Multicore technology started gaining popularity about five years ago. The adoption began with a few adventurous, leading-edge designers, and is now creeping its way into mainstream engineering. Designing with multicore technology encompasses many facets that are similar to other aspects of embedded design, except with multicore, things such as debug, are exponentially hardware problems to solve. Furthermore, developers want to see more issues resolved with processors and tools that help support serial to parallel migration, the resolution of race conditions, support for virtualization, dynamic load balancing, and others.
To open a can of worms on this topic, the Multicore Expo will host a panel discussion entitled "It's (Almost) 5pm. Time for a Multicore?" Although migration to multicore is inevitable in the search for more performance and lower power consumption, development teams are asking when and how. The panel will explore the return on investment (RoI) analysis which all software teams should undertake when assessing the migration to a larger number of cores. According to panel co-moderator, Markus Levy, Multicore Expo chairman, "Multicore technology spans from dual-core, homogeneous processors to highly integrated SoCs sporting hundreds of cores. Therefore, it's not possible to generalize on 'multicore's readiness for primetime', but we should take a step back and ask ourselves what have we got ourselves into and what are the new applications and opportunities that multicore can help deliver."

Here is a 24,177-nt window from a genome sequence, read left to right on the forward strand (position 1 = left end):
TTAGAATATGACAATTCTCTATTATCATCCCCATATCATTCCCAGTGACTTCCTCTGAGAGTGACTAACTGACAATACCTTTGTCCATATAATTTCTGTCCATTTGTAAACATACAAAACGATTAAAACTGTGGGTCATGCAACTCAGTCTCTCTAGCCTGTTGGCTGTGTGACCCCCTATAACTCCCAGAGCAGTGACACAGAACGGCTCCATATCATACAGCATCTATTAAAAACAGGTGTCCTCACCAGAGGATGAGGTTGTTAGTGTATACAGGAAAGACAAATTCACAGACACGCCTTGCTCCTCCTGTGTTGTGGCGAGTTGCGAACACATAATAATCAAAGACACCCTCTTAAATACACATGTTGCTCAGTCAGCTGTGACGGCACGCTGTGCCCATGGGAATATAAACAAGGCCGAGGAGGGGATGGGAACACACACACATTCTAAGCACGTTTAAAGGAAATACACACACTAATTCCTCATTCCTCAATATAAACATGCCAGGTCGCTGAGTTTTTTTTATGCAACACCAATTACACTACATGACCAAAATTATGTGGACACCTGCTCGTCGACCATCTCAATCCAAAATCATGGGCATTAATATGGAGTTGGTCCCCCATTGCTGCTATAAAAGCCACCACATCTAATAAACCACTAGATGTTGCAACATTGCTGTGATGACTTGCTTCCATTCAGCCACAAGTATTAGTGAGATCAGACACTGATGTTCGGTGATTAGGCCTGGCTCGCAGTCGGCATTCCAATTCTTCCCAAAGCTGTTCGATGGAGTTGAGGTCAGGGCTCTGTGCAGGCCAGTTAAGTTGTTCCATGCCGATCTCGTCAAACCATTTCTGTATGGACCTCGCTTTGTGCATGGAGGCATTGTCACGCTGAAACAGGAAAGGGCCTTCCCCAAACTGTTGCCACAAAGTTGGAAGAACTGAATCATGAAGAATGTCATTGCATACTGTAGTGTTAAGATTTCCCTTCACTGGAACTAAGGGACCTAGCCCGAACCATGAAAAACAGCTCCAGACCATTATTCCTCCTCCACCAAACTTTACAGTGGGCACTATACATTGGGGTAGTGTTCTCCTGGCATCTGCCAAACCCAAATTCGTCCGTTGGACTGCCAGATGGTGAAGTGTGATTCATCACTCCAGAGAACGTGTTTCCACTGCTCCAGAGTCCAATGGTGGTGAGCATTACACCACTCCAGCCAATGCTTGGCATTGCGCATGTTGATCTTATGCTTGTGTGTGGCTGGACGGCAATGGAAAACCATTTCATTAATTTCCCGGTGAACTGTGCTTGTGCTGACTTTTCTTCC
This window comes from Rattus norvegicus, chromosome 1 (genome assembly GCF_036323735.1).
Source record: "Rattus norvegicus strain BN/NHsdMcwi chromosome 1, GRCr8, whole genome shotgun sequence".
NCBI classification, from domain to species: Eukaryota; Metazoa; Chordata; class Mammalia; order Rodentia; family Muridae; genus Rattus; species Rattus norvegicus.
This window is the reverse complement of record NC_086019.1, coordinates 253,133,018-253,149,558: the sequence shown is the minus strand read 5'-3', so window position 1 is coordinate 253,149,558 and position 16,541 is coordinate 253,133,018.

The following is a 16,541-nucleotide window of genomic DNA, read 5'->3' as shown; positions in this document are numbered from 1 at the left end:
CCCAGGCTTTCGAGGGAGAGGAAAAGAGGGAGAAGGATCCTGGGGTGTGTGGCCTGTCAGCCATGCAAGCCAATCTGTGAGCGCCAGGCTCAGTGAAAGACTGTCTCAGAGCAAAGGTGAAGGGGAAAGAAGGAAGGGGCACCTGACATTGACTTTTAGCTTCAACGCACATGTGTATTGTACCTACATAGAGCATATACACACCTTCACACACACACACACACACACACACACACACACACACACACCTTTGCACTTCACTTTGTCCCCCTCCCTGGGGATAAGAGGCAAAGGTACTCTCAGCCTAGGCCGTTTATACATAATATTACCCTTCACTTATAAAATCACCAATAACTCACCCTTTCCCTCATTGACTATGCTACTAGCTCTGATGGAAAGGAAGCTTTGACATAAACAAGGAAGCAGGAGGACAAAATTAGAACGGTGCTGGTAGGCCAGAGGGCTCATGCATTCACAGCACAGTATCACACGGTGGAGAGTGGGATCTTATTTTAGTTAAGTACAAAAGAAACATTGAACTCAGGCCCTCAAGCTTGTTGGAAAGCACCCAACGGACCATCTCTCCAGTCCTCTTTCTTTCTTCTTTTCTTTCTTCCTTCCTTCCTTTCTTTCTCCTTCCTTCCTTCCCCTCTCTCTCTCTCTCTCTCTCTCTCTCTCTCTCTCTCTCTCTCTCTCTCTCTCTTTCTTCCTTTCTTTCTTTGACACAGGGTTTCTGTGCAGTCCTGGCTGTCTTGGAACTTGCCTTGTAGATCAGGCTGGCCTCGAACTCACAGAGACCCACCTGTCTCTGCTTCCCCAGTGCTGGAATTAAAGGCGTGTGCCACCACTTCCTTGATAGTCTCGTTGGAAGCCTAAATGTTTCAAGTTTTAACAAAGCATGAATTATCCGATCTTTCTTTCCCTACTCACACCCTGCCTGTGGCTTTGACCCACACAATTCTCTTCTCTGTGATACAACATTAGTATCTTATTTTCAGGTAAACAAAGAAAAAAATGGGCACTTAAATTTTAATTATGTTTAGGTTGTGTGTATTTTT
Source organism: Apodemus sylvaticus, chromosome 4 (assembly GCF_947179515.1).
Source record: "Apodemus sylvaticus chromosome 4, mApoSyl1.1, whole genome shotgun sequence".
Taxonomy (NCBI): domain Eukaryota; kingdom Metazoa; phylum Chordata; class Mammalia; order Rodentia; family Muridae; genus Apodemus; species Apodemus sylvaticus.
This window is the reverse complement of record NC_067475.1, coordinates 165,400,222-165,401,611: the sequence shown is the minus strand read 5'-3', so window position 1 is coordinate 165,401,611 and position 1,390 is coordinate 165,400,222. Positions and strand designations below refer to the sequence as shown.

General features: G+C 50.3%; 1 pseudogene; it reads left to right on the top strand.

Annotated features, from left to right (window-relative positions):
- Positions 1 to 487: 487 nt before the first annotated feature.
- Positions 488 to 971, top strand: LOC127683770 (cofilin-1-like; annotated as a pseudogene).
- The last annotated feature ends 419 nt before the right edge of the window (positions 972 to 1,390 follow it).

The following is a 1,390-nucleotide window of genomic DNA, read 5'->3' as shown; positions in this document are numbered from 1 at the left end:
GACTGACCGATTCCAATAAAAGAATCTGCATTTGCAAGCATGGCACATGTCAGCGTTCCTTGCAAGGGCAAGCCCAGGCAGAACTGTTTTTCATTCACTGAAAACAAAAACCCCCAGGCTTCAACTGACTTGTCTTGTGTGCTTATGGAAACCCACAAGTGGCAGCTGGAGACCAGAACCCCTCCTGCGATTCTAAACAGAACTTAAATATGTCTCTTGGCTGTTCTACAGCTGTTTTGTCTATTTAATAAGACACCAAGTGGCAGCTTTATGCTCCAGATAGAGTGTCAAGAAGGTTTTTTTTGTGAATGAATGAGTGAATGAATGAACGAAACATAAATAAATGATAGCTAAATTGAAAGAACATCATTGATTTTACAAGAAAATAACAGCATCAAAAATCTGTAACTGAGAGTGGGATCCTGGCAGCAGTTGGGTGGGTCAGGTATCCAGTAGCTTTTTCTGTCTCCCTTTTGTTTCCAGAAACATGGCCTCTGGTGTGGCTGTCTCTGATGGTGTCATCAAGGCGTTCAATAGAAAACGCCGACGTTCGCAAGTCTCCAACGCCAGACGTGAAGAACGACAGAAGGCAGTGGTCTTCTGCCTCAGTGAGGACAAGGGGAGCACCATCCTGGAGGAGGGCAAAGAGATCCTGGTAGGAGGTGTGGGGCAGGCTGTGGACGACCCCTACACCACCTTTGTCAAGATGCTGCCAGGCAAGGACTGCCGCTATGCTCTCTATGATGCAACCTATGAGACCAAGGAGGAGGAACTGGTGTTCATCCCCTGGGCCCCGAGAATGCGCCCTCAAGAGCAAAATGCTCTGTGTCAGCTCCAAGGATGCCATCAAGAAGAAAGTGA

As an example, previous generation telecommunication systems were built using network processors for data plane processing and generic CPUs for control and management planes. Recently, more designs include a multicore processor used to run all planes. These multicore processors include an increasing number of cores, including heterogeneous engines for application-specific tasks (cryptography, compression, regular expression). However, according to Alex Bachmutsky, chief architect at Nokia Siemens Networks and one of the panelists, "In networking applications, a major shortcoming for multicore is the frequent lack of efficient, flexible, and highly scalable traffic management. Many processors lack good, hardware-based, virtualization support that can affect heavy control plane applications and systems that share data and control plane on the same device."
This controversial panel discussion is set for April 29 at 4:30 p.m, and will be co-moderated by Joe Byrne, senior analyst of the Linley Group. Panelists will include Alex Bachmutsky, chief architect of Nokia Siemens Networks; Sven Brehmer, CEO of PolyCore Software; Alan Gatherer, CTO Baseband SoC of Huawei; and David Stewart, CEO of CriticalBlue.